They say there’s a difference between product evolution and disruptive innovation. Where one simply improves, recreates or makes additions to a process, the other completely flips a process on its head. True innovation disruption must create an entirely new market, one that turns non-customers into customers. Take Netflix, for example. Back in the day, Blockbuster had a stronghold on the movie rental industry. But, when Netflix came to town, offering DVD-by-mail service, suddenly Blockbuster’s business model seemed archaic and irrelevant. As a result, they failed to adapt and quickly lost market share.

And then, when Netflix was put in the same position as Blockbuster had been, as DVD player sales began to decline, they decided to flip the industry on its head, completely changing the game and redefining the way people consume both television and movies. Now, the nearly $20 billion company offers original programming, online streaming and on-demand content – completely transforming the media services industry as we knew it.

Disruption as a Motivator

Netflix is just one of many examples of this generation’s list of disruptive innovations. In fact, macro-level economic, demographic and technological trends and advancements are changing customer expectations across industries and verticals. Online companies like Amazon, Zappos and Uber – combined with the needs of the massive millennial generation – have fueled an on-demand mindset where products should ‘just work’ and service should be instantaneous.

And now, when it comes to service, there is a major disruption occurring around the world – a disruption that is hidden in plain sight. The shift to servitization, or selling access opposed to ownership, has created a massive opportunity for large, durable goods manufacturers, in particular. Iconic brands are at a crossroads and have the choice between two paths: Get ahead of these changes and transform their businesses to determine the future success of their company, or maintain the status quo and ultimately see customer satisfaction, revenue and brand reputation go the way of the Blockbuster (so to speak).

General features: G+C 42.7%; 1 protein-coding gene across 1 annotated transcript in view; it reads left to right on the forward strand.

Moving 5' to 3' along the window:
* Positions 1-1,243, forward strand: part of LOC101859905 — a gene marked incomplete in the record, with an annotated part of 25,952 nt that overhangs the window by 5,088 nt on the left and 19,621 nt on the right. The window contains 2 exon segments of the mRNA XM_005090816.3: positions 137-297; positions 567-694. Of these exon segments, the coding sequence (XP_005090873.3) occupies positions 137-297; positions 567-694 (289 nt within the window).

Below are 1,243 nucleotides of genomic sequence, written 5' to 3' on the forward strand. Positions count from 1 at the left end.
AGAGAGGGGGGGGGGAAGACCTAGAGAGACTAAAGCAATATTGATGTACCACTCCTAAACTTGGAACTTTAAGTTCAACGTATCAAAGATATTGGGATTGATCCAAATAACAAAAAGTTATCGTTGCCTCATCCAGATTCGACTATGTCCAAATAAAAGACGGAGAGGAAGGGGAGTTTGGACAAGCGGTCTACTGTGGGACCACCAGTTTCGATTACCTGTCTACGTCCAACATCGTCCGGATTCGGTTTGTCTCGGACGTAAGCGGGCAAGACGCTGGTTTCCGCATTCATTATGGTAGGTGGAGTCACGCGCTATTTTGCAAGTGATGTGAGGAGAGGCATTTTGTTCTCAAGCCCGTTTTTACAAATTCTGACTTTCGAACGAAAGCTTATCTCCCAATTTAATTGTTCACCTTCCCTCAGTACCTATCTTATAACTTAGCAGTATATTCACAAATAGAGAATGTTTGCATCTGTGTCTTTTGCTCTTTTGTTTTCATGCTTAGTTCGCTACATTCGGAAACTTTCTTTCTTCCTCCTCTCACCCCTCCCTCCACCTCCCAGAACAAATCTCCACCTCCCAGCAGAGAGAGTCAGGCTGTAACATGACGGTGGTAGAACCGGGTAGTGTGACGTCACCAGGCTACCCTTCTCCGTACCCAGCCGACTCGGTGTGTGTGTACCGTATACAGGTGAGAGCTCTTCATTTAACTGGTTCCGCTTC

Recently, we collaborated with Worldwide Business Research (WBR) to create a new research report, “Maximized Product Uptime: The Emerging Industry Standard,”  to determine how prepared manufacturers are to meet these rising customer expectations. The research highlights the gap between customers’ increasing demand for maximized product uptime and manufacturers’ ability to deliver it, plus strategies for manufacturers to start meeting these new expectations today. 

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Disruption will always be a constant, and no industry is immune from it. However, disruption shouldn’t incite fear. Instead, it should be a motivator to adapt to these changes within their existing business models and processes to continue meeting – and exceeding – customer expectations. Today, original equipment manufacturers (OEMs) are in a similar position to Blockbuster and Netflix, and some of the world’s most sophisticated brands must decide which path they will take.

Transform to Survive

The swing to a servitization-focused economy directly impacts after-sales service – the service delivered after the initial sale of a product – probably more than any other business. For many OEMs, after-sales service has long been a sub-optimized area of business. But, in today’s customer-centric climate, companies that swing and miss when it comes to meeting service demands will quickly see customers taking their business elsewhere.

And, as the world continues to change at a rapid pace – oftentimes faster than our ability to adapt – it is more important than ever to shift from a reactive, break-fix service model to one focused on maximizing product uptime, or preemptively repairing equipment before it ever fails. An after-sales service organization focused on maximized product uptime requires a new way of thinking – manufacturers must reinvent their after-sales service organizations, adopting sophisticated solutions and new business processes to optimize the complete service supply chain.

These changes will not only lead to improvements in revenue, gross profits and operational efficiency, but also the overall customer experience. Download the report today and discover insights that will inspire manufacturers as they navigate today’s game-changing world.